The other week was only the latest takedown of what has become a fashionable segment of the population to bash: the American teenager. A phone (land line!) survey of 1,200 17-year-olds, conducted by the research organization Common Core and released Feb. 26, found our young people to be living in "stunning ignorance" of history and literature.
This furthered the report that the National Endowment for the Arts came out with at the end of 2007, lamenting "the diminished role of voluntary reading in American life," particularly among 13-to-17-year-olds, and Doris Lessing's condemnation, in her acceptance speech for the Nobel Prize in literature, of "a fragmenting culture" in which "young men and women ... have read nothing, knowing only some specialty or other, for instance, computers."
Kids today -- we're telling you! -- don't read, don't write, don't care about anything farther in front of them than their iPods. The Internet, according to 88-year-old Lessing (whose specialty is sturdy typewriters, or perhaps pens), has "seduced a whole generation into its inanities."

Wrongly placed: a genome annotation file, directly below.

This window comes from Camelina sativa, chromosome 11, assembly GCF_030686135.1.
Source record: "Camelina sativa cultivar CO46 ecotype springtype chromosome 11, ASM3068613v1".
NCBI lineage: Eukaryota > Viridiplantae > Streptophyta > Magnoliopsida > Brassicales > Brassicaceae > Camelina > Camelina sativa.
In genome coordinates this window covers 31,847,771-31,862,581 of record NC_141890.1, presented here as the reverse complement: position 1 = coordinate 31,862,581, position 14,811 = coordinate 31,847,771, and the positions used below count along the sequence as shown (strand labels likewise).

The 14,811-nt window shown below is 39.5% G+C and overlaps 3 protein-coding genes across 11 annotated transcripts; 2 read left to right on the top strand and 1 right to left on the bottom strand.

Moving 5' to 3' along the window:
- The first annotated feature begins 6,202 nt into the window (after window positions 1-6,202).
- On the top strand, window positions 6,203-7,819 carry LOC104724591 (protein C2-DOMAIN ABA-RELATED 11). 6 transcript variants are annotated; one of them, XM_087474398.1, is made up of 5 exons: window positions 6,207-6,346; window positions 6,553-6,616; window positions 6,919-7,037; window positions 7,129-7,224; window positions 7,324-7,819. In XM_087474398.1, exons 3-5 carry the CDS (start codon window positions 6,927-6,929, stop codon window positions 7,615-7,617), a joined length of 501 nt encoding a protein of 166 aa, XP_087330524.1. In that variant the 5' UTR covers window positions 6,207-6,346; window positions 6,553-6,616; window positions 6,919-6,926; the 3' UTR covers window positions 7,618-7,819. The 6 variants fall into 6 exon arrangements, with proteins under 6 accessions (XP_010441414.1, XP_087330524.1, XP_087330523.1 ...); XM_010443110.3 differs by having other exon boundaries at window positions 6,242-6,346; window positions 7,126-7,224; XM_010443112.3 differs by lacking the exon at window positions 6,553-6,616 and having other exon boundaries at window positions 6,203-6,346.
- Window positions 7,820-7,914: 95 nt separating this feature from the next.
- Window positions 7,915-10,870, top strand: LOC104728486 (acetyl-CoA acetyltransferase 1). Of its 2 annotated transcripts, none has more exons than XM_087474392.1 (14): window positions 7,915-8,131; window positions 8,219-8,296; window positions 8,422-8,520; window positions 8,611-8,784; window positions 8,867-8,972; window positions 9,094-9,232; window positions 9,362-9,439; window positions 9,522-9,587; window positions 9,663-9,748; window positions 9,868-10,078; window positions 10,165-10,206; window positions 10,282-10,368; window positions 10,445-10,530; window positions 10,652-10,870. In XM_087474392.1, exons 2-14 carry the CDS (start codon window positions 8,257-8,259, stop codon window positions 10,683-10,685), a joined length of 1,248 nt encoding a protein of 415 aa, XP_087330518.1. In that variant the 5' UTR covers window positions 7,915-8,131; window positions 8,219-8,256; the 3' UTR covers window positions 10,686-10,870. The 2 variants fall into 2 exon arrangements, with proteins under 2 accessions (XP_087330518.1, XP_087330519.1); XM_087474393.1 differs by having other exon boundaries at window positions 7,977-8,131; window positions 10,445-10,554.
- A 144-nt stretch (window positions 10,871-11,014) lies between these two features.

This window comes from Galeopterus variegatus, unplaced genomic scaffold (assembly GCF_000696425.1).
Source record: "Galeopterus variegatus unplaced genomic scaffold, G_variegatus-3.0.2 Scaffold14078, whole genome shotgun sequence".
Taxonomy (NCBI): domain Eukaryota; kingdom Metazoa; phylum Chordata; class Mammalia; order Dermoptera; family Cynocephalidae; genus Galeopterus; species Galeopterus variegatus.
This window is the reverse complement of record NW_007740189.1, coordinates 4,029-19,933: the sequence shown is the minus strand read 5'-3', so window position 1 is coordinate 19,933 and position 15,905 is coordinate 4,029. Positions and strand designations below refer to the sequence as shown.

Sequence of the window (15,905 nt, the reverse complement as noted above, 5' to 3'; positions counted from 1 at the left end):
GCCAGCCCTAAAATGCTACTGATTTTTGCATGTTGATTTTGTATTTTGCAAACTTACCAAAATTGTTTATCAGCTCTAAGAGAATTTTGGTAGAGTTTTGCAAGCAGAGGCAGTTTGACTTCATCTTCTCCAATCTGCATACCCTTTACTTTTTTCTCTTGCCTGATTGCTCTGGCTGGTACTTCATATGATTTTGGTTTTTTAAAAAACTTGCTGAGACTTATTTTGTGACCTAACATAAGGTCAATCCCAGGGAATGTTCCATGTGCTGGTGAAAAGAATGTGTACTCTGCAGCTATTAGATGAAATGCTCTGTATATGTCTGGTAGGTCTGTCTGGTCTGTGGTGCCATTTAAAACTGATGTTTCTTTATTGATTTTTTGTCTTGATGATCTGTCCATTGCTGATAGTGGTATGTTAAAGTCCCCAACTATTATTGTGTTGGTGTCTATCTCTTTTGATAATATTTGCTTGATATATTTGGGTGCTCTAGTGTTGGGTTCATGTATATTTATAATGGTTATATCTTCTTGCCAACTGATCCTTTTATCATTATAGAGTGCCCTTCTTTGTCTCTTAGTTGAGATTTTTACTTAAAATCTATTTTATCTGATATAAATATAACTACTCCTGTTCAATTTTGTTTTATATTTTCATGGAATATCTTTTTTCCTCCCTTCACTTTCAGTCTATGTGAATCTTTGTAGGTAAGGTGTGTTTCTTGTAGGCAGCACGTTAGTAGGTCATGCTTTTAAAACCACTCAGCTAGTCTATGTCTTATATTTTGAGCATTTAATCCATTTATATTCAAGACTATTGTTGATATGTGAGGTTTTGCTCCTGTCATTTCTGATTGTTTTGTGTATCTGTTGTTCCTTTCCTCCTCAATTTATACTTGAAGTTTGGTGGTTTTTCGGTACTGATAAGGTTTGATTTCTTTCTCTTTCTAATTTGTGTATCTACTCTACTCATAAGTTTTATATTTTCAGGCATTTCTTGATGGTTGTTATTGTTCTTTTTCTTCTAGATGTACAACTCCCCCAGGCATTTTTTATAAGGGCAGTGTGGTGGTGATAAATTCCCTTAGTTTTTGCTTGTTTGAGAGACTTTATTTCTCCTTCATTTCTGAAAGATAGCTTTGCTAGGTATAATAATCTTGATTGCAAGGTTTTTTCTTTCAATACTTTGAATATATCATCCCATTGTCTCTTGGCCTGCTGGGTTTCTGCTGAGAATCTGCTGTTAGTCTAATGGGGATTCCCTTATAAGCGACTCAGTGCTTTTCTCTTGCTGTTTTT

Or is it the older generation that the Internet has seduced -- into the inanities of leveling charges based on fear, ignorance and old-media, multiple-choice testing? So much so that we can't see that the Internet is only a means of communication, and one that has created a generation, perhaps the first, of writers, activists, storytellers? When the world worked in hard copy, no parent or teacher ever begrudged teenagers who disappeared into their rooms to write letters to friends -- or a movie review, or an editorial for the school paper on the first president they'll vote for. Even 15-year-old boys are sharing some part of their feelings with someone out there.
We're talking about 33 million Americans who are fluent in texting, e-mailing, blogging, IM'ing and constantly amending their profiles on social network sites -- which, on average, 30 of their friends will visit every day, hanging...
Please join StudyMode to read the full document